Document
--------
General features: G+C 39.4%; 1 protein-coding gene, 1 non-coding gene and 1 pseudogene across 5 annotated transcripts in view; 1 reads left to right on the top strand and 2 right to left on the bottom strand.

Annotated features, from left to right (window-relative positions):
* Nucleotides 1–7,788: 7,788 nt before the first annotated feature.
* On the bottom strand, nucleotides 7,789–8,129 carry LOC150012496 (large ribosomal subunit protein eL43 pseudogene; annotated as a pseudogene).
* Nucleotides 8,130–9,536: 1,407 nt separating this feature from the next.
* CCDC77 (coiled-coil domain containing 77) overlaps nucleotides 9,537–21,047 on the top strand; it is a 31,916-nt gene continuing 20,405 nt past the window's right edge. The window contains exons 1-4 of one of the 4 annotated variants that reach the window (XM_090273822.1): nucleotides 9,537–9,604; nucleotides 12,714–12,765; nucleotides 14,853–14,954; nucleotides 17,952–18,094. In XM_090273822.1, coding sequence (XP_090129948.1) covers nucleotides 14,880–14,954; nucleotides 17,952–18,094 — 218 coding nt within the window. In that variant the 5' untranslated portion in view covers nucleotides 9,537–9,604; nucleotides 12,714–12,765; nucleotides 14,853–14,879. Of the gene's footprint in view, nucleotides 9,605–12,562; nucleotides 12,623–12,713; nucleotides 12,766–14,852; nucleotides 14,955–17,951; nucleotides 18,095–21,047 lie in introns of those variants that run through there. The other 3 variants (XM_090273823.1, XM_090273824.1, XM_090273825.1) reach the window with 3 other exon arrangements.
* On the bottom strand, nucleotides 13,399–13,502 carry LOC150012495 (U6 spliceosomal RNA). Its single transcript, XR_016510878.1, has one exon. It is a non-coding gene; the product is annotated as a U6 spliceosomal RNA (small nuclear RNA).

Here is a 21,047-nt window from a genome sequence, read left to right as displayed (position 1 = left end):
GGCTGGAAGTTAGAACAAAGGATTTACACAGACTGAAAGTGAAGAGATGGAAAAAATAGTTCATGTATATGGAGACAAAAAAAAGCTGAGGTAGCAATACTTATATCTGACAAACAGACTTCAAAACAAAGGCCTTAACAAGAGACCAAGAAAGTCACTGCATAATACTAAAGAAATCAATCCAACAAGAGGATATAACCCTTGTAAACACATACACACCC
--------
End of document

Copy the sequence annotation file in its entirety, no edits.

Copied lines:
General features: G+C 39.4%; 1 protein-coding gene, 1 non-coding gene and 1 pseudogene across 5 annotated transcripts in view; 1 reads left to right on the top strand and 2 right to left on the bottom strand.

Annotated features, from left to right (window-relative positions):
* Nucleotides 1–7,788: 7,788 nt before the first annotated feature.
* On the bottom strand, nucleotides 7,789–8,129 carry LOC150012496 (large ribosomal subunit protein eL43 pseudogene; annotated as a pseudogene).
* Nucleotides 8,130–9,536: 1,407 nt separating this feature from the next.
* CCDC77 (coiled-coil domain containing 77) overlaps nucleotides 9,537–21,047 on the top strand; it is a 31,916-nt gene continuing 20,405 nt past the window's right edge. The window contains exons 1-4 of one of the 4 annotated variants that reach the window (XM_090273822.1): nucleotides 9,537–9,604; nucleotides 12,714–12,765; nucleotides 14,853–14,954; nucleotides 17,952–18,094. In XM_090273822.1, coding sequence (XP_090129948.1) covers nucleotides 14,880–14,954; nucleotides 17,952–18,094 — 218 coding nt within the window. In that variant the 5' untranslated portion in view covers nucleotides 9,537–9,604; nucleotides 12,714–12,765; nucleotides 14,853–14,879. Of the gene's footprint in view, nucleotides 9,605–12,562; nucleotides 12,623–12,713; nucleotides 12,766–14,852; nucleotides 14,955–17,951; nucleotides 18,095–21,047 lie in introns of those variants that run through there. The other 3 variants (XM_090273823.1, XM_090273824.1, XM_090273825.1) reach the window with 3 other exon arrangements.
* On the bottom strand, nucleotides 13,399–13,502 carry LOC150012495 (U6 spliceosomal RNA). Its single transcript, XR_016510878.1, has one exon. It is a non-coding gene; the product is annotated as a U6 spliceosomal RNA (small nuclear RNA).

Here is a 21,047-nt window from a genome sequence, read left to right as displayed (position 1 = left end):
GGCTGGAAGTTAGAACAAAGGATTTACACAGACTGAAAGTGAAGAGATGGAAAAAATAGTTCATGTATATGGAGACAAAAAAAAGCTGAGGTAGCAATACTTATATCTGACAAACAGACTTCAAAACAAAGGCCTTAACAAGAGACCAAGAAAGTCACTGCATAATACTAAAGAAATCAATCCAACAAGAGGATATAACCCTTGTAAACACATACACACCC